China is the promised land for our revenue-challenged American tech heroes: 1.2 billion consumers, economic growth several times that of the US – if we could believe the GDP numbers – and companies splurging on IT equipment and services.
Layer on top of that the “cloud,” the vast high-growth segment with its thousands of datacenters around the globe connected by fiber-optic cables, and managed, searched, and analyzed by ever more powerful software products. Much of our personal data resides in the cloud. It got there via Facebook, Twitter, photo-sharing apps, online backups, email, smartphone apps, license-plate scanners, and the like. More and more corporate and government data resides in the cloud. Increasingly, software is sold as a service and is based in the cloud. American tech companies dominate it and expect to retain that dominance in the future.
The cloud business in China is corporate nirvana: a high-growth sector in a high-growth country. Or rather, it was nirvana, now that Edward Snowden’s revelations about the NSA’s hyperactive surveillance practices have spilled out. Core element of his revelations: prodigious hand-in-glove cooperation of American tech companies, from giants down to startups, with a munificent “customer,” the Intelligence Community [my take… NSA Pricked The “Cloud” Bubble For US Tech Companies].
Now IBM, Oracle, and EMC have become targets of China’s Ministry of Public Security and the cabinet-level Development Research Centre. That’s what an anonymous source told the Shanghai Securities News, a branch of the state-owned Xinhua News Agency, which reports to the Propaganda and Public Information Departments of the Communist Party. “Anonymous sources” on these issues aren’t quoted in the Shanghai Securities News by accident.
“At present, thanks to their technological superiority, many of our core information technology systems are basically dominated by foreign hardware and software firms, but the Prism scandal implies security problems,” the source said, according to Reuters. So the government would launch an investigation into these security problems.
Total stonewalling followed. IBM told Reuters that it was unable to comment. Neither Oracle nor EMC were available for comment. The Ministry of Public Security refused to comment. The State Council’s Development Research Centre claimed it wasn’t involved any such investigation. The Ministry of Industry and Information Technology told Reuters that it “could not confirm anything because of the matter’s sensitivity.” Another MIIT official wasn’t aware of anything.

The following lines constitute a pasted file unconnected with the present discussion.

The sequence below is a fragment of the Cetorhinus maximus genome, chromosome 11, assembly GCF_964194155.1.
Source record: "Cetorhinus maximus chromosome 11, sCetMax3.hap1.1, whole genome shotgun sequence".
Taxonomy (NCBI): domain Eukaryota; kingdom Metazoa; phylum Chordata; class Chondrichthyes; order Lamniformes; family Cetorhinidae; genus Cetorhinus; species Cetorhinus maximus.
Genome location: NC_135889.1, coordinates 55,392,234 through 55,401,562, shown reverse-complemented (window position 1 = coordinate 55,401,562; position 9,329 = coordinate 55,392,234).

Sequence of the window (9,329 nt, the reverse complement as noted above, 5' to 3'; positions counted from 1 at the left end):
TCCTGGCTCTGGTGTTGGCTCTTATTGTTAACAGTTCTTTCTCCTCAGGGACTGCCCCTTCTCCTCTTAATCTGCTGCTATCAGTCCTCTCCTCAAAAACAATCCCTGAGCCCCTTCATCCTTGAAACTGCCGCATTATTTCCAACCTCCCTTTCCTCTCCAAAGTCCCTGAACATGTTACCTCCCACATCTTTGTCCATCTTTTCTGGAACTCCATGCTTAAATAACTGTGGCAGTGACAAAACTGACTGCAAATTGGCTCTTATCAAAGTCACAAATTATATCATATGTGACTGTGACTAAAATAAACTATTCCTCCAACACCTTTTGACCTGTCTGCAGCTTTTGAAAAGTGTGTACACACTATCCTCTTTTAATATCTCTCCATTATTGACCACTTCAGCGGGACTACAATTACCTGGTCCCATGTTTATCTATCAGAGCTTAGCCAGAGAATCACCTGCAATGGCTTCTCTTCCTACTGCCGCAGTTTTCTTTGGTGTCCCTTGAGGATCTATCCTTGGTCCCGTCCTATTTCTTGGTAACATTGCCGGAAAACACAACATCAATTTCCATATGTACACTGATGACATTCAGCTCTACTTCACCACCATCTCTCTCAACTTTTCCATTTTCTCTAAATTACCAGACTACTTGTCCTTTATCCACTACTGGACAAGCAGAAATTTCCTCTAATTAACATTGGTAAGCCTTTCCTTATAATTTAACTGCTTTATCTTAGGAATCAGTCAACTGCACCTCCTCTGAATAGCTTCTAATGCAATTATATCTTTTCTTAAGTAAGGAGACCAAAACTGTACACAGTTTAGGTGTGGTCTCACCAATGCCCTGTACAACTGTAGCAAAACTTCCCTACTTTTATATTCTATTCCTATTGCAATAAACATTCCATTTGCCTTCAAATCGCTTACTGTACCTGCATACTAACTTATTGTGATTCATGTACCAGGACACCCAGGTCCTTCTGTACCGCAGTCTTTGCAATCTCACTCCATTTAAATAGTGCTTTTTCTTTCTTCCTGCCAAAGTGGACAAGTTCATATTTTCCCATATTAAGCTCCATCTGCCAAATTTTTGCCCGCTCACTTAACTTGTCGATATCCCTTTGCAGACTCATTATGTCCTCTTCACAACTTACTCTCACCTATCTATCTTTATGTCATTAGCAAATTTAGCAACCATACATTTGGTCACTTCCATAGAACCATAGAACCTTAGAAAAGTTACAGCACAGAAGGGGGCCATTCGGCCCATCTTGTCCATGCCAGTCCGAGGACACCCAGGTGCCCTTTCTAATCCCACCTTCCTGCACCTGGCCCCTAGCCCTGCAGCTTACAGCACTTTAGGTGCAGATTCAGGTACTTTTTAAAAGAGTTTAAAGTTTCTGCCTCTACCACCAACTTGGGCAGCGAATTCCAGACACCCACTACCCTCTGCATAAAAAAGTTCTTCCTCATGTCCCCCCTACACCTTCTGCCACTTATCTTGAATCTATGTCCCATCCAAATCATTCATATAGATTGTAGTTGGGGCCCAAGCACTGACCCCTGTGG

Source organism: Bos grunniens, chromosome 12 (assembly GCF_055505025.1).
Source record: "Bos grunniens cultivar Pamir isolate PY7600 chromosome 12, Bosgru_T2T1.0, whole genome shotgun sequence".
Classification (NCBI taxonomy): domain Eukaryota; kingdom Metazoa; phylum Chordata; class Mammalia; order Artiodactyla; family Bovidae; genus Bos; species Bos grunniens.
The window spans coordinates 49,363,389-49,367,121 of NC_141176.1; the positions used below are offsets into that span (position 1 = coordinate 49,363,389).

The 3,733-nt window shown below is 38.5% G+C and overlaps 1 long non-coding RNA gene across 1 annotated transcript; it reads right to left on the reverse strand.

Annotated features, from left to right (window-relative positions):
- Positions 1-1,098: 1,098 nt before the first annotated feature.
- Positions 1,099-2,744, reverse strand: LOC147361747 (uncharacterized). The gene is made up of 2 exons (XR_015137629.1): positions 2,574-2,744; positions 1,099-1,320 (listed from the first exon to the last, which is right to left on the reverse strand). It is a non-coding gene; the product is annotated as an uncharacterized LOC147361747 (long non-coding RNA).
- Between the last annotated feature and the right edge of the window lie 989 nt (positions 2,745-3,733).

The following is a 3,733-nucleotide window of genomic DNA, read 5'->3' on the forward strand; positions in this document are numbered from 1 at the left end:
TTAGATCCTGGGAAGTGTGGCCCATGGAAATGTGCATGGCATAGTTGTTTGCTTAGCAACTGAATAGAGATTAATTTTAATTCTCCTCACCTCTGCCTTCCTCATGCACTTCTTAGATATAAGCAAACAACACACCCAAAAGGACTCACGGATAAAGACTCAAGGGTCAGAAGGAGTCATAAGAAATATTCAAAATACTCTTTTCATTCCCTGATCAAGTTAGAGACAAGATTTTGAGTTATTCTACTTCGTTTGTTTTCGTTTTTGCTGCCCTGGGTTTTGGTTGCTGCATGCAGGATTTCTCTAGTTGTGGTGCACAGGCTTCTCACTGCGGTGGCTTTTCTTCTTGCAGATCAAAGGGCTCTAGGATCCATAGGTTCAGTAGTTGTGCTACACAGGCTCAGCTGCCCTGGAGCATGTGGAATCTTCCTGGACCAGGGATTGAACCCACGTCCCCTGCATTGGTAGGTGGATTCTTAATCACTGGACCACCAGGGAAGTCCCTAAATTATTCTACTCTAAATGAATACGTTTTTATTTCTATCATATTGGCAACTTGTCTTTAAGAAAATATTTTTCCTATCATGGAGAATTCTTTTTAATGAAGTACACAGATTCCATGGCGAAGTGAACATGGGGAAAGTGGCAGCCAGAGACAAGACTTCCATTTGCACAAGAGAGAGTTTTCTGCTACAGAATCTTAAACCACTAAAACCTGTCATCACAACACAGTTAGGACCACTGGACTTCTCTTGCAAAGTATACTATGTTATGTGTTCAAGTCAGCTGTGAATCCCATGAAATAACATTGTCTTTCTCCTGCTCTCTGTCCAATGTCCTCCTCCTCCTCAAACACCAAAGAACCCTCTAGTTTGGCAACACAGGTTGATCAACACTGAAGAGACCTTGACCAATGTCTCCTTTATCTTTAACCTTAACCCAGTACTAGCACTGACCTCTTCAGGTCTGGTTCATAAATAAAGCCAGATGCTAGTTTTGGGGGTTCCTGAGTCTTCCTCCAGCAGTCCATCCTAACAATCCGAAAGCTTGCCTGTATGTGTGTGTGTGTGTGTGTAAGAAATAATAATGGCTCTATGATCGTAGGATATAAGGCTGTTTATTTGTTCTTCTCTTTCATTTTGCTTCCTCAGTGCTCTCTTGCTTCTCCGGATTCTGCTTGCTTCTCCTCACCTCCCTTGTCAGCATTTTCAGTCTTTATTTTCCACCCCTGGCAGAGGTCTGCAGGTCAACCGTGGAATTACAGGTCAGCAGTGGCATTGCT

Accusations of hacking into sensitive systems have been ping-ponged between the US and China for years. As evidence piled up that a lot of hacking from the Chinese side originated in facilities associated with the People’s Liberation Army, denials fell on deaf ears in the US where the government claimed the improbable moral high ground.
So Snowden’s revelations about the NSA hacking into Chinese systems proved to be, among other things, embarrassing. Now all plausible deniability was out the window. And China is counterattacking. Losing its secret commercial and governmental crown jewels would certainly be on top of its worry list. Hence a new leeriness about American IT equipment, software, and services – a boon for Chinese IT companies, which, like their beleaguered American brethren, have faced stagnating revenues.
Last October, the US House of Representatives Intelligence Committee – the very entity that had been briefed about and had condoned the now leaked NSA surveillance programs – determined that Huawei, China’s dominant telecom and networking equipment maker whose largest customer is the Chinese government via its state-owned enterprises, posed a threat to US national security. The Committee then curtailed Huawei’s ambitions to gobble up US companies and hawk equipment to US carriers.
Now China is turning the tables – to benefit its own tech companies. Huawei could certainly use some help. Growth for the erstwhile high-growth company has stalled. In 2012, revenues of 220.2 billion yuan ($36 billion) were up a measly 3.3% from 2011. Its smaller sibling, ZTE, with revenues of 84 billion yuan in 2012, lost 4.2 billion yuan that year.
So the Chinese government is going to make life harder for US tech companies. There will be “investigations” and plenty of rhetoric in the media to add to the revelations Snowden has offered. Reluctance by Chinese companies to buy US tech products is already showing up in the numbers. During Cisco’s earnings call last week, when the company lowered its revenue forecast, CEO John Chambers revealed that product orders in China, instead of growing rapidly, had skidded 3%! And that was just the beginning.
In China, being such a new market, the smaller issue in dollar terms is losing existing customers – in Cisco’s case, only 5% of its business is currently in China. The larger issue: China was precisely where a big part of the growth was supposed to come from. Now it won’t. IBM, which reported falling revenues, and Oracle which reported stagnating revenues, are counting on China. EMC reported growing revenues in the region, though it didn’t break out China, where it isn’t a big player. Dell, which made the headlines last week in the Snowden scandal, reported stagnating revenues in China and declining revenues in its cloud business. And going forward, it will be harder for them to compete in China.
As has been the case with pharmaceutical companies in China, investigations, after they take off, tend to entangle more and more foreign companies – in tech’s case, to crack down on data security and to give Chinese companies a leg up. For our already revenue-challenged tech companies, the hoped-for growth opportunities in China are fizzling.
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